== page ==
Circulation of Blood in the Fetus

Circulation of Blood in the Fetus
Understanding the circulation of blood in the fetus and the rapid changes that
occur after birth helps explain some of the congenital malformations encountered in
newborn infants. Before birth paired umbilical arteries, which are branches of the fetal
internal iliac arteries, deliver blood in the umbilical cord to the placenta where the fetal
blood is oxygenated, nutrients are added from maternal blood, and waste products are
removed. Then the blood is returned to the fetus by the single umbilical vein traveling
in the cord with the two umbilical arteries. Maternal blood also flows through the
placenta and is returned to the mother’s circulation. The two circulations are closely
associated in the placenta but there is no actual intermixing of maternal and fetal blood.
In the fetus the gastrointestinal tract has no functions because the mother
supplies nutrients to the fetus, and the lungs also are nonfunctional because the mother
oxygenates the fetal blood. Consequently three bypass channels divert blood flow
away from the gastrointestinal tract and lungs:
(1) The ductus venosus is a continuation of the umbilical vein that travels toward the
undersurface of the fetal liver, and diverts most of the umbilical vein blood directly into
the inferior vena cava instead of flowing through the liver along with blood returning
from the gastrointestinal tract in the portal vein.
(2) The foramen ovale is the opening in the atrial septum guarded by a one-way flap
valve that delivers the blood flowing into the right atrium directly into the left atrium
which then flows into the left ventricle and out the aorta, bypassing blood flow into the
(3). The ductus arteriosus develops from an artery that connects the aorta with the
pulmonary artery in the fetus and directs pulmonary artery blood into the aorta,
bypassing flow to the lungs, as does the foramen ovale
The figure illustrates the main pathways of blood flow in the fetus. Oxygenated
blood from the placenta returns to the fetus in the umbilical vein (1) which is diverted
directly into the inferior vena cava through the ductus venosus (2) .Most of the blood
flowing into the right atrium from the inferior vena cava is directed into the left atrium
through the foramen ovale, bypassing the lungs. Most of the blood entering the right
atrium through the superior vena cava (3) flows into the right ventricle and then is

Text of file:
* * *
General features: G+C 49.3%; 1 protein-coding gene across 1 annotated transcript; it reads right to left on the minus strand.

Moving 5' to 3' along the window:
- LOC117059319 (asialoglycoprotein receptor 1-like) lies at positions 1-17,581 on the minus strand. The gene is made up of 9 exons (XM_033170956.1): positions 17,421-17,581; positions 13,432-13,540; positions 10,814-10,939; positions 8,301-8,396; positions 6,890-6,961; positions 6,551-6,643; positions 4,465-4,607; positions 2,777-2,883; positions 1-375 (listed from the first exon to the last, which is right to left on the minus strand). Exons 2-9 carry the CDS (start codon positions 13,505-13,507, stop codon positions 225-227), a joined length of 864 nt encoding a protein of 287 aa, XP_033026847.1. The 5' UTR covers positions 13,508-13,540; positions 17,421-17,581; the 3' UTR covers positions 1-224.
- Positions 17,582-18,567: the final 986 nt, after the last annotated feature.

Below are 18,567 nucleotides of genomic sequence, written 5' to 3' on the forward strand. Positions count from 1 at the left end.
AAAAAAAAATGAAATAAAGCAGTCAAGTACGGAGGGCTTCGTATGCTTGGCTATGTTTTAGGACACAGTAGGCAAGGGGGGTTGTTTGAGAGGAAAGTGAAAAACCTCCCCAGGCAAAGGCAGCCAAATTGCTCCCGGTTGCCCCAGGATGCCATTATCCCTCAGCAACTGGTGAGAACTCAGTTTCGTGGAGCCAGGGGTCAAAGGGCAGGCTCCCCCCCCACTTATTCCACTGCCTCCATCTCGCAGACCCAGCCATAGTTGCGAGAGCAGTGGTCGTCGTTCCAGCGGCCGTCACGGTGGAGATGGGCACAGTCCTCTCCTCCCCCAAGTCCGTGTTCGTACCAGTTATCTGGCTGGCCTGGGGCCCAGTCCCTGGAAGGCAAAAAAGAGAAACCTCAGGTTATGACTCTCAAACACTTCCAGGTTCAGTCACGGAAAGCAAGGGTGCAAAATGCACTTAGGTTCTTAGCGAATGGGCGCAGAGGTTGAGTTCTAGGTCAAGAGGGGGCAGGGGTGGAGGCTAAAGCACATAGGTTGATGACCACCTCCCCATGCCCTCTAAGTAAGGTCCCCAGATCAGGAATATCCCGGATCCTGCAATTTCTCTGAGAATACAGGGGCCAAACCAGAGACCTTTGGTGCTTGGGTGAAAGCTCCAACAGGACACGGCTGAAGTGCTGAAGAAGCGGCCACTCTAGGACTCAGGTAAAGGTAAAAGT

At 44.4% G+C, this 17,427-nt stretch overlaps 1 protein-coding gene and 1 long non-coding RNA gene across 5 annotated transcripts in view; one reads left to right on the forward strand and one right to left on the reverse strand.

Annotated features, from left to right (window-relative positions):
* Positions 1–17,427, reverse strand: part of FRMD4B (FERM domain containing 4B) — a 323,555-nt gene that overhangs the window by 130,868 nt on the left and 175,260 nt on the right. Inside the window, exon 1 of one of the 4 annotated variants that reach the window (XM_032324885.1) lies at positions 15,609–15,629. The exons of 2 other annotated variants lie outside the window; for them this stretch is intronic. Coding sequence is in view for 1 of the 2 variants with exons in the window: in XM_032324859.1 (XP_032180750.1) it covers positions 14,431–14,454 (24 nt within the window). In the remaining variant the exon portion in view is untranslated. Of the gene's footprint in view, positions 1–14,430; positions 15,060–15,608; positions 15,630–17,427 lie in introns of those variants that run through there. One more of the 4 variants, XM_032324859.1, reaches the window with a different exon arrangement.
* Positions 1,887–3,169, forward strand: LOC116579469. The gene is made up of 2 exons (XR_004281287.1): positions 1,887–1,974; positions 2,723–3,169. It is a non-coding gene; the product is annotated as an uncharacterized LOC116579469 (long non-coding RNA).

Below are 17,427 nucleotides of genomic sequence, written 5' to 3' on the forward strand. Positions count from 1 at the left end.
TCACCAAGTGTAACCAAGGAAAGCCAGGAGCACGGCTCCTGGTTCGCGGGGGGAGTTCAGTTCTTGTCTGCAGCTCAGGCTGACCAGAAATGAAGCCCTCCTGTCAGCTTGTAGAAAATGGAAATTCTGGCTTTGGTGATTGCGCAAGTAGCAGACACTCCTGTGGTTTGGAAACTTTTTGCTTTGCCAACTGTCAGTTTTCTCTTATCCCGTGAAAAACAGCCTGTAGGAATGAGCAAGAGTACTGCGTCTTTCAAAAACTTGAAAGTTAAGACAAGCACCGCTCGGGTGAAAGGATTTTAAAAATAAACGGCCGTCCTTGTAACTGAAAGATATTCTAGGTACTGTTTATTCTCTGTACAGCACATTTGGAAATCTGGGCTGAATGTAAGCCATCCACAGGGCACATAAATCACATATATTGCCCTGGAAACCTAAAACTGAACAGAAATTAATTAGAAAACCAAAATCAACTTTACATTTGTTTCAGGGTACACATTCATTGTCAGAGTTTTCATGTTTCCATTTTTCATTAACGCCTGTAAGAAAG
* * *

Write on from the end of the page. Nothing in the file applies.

pumped into the pulmonary artery. Since the lungs are not expanded, blood flow into
the pulmonary arteries encounters considerable resistance, and much of the pulmonary
artery blood is diverted directly into the aorta through the ductus arteriosus. The small
amount of blood ejected from the right ventricle that passes through the lungs returns to
the left atrium through the pulmonary veins (4).
Postnatal changes in the circulation
Three events affecting the infant’s circulatory system occur as soon as the infant is
1. The umbilical cord is cut. Blood flow in the umbilical vein and ductus venosus cease.
The right atrial pressure falls because the umbilical vein no longer delivers blood into
the inferior vena cava which flows into the right atrium, and the nonfunctional ductus
venosus soon undergoes fibrous obliteration.
2. The ductus arteriosus constricts as soon as the infant starts to breathe, blocking flow
through the ductus arteriosus. Now blood can flow easily into the newly expanded
lungs but blood can no longer flow through the constricted ductus arteriosus, which
eventually becomes converted into a fibrous cord called the ligamentum arteriosum.
3. The large volume of blood flowing through the lungs and returning to the left atrium
causes the left atrial pressure to rise, which soon exceeds the right atrial pressure. As a
result the one-way flap valve on the left atrial side of the foramen ovale is pressed
against the margins of the foramen ovale, preventing flow from the left to the right
atrium. Eventually, the margins of the valve usually become firmly fused to the atrial
septum, which closes the foramen ovale, although its location persists as a depression
in the atrial septum called the fossa ovalis.
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